Breeding Miniature Horses
Deciding to Breed a Miniature Horse
When you decide to breed your miniature horse, there are several things to consider before you actually breed your mare. Breeding miniature horses carries a certain amount of risk for the mare, the stud, and the foal. If you have a very dear pet, then the chance of losing it or the foal during breeding may not be worth the risk. You should also consider the quality and pedigree of your miniature horse and what you are breeding it to. There are too many "backyard" breeders adding miniature horses that are not well-bred and have several health problems to add more to the already overpopulated miniature horse population. If your horse does not have good conformation, health, or cannot be registered then you should not breed it. There are too many other foals that you can adopt and raise.
Once you have decided to breed and have quality horses to breed, you need to do your research on the breeding process and risks associated with breeding, so you are ready for anything. There are a number of things that can go wrong during breeding and it is better to be prepared then have the worst happen.
When choosing a mare, there are several important things to consider. Most importantly, the mare should be healthy and free of any genetical issues that may pass on to the foals. When picking a mare for breeding, you should pick out a mare that is as close to a perfect specimen as you can find. Now we all know that there is no such thing as a perfect miniature horse, but when breeding that is what you want as a main goal.
The typical gestation period of a miniature mare is about 330 days give or take fifteen days. Some mares will foal ten months, and some will care for a full twelve months. The abnormality of the foaling length is a characteristic of each individual mare. Some of these foals may need special care. A premature foal will be smaller and need special attention, but the overdue foal may have joint problems and need assistance to walk properly. The heredity factor will determine the maturity of each of the foals, and a 10-month and a 12-month foal may be the same size after six months.
A mare can foal anytime during the year but most commonly between March and June. This is because their cycles are dependent on the number of light hours. This makes their heat cycles stronger during the summer months resulting in spring foals. When the mare begins to cycle regularly, there is a short period where the mare will accept the stud for breeding. A typical heat cycle will be between 5 and 7 days once every 21 days, and a mare will begin to cycle about a week after foaling. The most unique aspect of the mare's heat cycle is that she only ovulates about 24 to 48 hours before the end of the cycle. In order for the mare to conceive, semen must be present at the time of ovulation. This makes breeding more difficult to get the timing right to make sure that the mare settles. Also, an individual mare may cycle every 21 one days or only have a 3-day heat. You must know the mare in order to breed her and have a better chance of the mare conceiving. Most mares when in heat will urinate frequently and stand holding her tail to the side. When a mare is in standing heat, she will back up to the stud. It is very useful to tease the mare with the stallion or a gelding to track her cycle.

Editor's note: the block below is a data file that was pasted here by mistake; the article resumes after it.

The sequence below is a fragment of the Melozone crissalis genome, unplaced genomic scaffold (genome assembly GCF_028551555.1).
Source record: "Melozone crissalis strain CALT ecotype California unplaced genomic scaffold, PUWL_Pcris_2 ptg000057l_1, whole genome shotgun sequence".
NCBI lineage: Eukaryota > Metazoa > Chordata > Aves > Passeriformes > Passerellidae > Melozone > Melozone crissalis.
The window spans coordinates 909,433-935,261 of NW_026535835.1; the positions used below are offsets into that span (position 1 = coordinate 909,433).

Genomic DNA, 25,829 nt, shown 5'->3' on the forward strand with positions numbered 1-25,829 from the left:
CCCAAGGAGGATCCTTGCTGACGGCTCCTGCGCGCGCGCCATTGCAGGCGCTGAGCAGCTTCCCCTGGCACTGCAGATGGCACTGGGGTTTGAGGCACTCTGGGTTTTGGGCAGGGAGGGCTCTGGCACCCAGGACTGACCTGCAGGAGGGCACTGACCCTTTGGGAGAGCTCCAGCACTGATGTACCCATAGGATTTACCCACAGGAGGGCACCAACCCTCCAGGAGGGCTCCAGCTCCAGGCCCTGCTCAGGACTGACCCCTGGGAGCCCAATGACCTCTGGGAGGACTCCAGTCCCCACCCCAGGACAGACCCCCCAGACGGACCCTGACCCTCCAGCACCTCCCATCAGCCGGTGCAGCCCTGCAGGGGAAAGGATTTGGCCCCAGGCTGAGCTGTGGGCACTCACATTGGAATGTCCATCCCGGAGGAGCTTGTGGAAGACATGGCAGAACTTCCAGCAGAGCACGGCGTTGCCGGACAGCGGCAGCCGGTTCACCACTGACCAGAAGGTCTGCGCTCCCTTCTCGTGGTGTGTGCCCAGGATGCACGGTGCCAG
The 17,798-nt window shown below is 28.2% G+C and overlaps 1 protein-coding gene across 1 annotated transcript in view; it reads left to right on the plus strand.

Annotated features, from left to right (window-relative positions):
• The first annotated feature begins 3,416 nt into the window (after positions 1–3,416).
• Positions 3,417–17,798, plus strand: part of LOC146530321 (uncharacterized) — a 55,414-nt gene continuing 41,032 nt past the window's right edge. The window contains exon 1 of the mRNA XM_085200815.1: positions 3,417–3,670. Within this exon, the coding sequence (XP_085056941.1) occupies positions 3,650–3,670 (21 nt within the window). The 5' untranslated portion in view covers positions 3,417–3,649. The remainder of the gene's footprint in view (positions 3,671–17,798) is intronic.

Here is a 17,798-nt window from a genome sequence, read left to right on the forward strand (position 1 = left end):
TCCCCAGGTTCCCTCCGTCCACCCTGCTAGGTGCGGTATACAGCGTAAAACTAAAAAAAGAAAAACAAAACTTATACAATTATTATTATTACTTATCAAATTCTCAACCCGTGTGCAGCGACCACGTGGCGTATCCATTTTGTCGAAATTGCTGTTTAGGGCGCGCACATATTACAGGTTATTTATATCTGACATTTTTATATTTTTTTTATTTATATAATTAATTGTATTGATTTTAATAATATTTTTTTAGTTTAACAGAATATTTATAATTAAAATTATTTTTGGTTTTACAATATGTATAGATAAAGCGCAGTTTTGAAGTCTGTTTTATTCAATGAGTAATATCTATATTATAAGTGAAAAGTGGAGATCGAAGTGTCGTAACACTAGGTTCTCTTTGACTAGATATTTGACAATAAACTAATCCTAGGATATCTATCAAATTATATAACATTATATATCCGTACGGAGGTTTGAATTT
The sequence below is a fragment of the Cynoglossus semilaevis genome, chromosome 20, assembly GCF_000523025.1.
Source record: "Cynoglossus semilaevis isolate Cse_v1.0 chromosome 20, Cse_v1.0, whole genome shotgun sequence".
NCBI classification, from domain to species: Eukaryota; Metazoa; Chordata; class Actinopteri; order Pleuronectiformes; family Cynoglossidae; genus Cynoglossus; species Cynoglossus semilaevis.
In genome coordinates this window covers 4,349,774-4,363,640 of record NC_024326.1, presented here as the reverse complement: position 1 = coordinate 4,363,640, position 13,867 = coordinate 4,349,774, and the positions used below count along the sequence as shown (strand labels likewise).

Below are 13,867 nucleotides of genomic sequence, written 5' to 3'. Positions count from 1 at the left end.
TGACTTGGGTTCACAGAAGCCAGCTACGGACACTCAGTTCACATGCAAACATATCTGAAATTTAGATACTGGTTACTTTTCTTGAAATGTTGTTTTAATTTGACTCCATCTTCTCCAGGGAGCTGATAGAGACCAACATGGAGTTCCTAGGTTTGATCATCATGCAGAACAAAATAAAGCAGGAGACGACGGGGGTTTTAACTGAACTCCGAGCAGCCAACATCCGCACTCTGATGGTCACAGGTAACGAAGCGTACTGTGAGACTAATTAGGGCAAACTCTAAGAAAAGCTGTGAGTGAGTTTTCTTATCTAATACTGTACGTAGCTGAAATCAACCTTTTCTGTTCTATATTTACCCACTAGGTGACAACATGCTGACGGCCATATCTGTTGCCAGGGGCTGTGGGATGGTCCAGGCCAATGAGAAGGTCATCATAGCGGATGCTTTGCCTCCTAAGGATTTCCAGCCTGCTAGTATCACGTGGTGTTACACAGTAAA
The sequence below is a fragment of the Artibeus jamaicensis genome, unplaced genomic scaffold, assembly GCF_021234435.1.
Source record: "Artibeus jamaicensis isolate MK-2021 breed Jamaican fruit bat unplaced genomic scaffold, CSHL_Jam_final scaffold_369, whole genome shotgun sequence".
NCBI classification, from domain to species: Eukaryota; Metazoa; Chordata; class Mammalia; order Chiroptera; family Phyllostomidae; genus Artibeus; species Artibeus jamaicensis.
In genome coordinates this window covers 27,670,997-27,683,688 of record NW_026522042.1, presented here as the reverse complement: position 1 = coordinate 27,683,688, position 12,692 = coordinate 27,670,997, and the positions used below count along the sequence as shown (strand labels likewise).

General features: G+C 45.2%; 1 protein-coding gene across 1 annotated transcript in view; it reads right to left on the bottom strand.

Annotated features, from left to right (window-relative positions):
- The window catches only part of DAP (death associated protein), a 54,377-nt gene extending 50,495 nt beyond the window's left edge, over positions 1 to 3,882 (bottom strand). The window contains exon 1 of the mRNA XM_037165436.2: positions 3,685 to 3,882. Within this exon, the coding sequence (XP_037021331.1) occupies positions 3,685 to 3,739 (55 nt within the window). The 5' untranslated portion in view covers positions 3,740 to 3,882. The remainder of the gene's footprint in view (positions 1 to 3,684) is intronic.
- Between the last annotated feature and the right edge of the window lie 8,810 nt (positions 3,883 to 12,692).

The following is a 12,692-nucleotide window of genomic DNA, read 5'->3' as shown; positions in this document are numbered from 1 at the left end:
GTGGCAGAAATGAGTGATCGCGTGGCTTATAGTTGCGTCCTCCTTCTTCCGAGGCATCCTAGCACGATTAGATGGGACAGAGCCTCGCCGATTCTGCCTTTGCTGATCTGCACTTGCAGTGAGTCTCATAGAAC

Once the mare is bred, it is crucial to have a health maintenance program. The mare should be wormed regularly, and it is very important to have a reliable vet that can give you advice when needed or is available if something goes wrong. If you are taking a mare to a different stallion to be bred, the stallions owner will let you know what vaccinations are necessary and what preliminary measures you will have to take before the breeding. If you choose you can have the mare pregnancy tested 14 days after breeding, but a positive pregnancy test does not ensure a live foal. Many things can happen over the course of the pregnancy.
A bred mare will begin to show about 8 months after breeding. Some mares will be more noticeable, and some may keep their figure for a majority of the pregnancy. During the last week of the pregnancy, the foal will drop into the abdomen. This change in position is very noticeable. A mares bag will begin to develop about a month before birth, and "waxing" will start about 12 hours before birth. There is some discrepancy about whether a miniature mare actually "waxes." "Waxing" is when a mare starts to drip colostrum or milk and it crystallizes on her nipples, giving it the appearance of wax. At about 12 to 24 hours, the mare will become agitated and show signs of distress. She will most likely stay away from the other mares and may kick or bite at her flanks. At this point, the mare should be watched regularly and placed by herself in a stall or corral. Many people have opted to have wireless cameras installed in the stalls so they can continually watch the mare and check on her throughout the night without having to get up and go outside every couple of hours.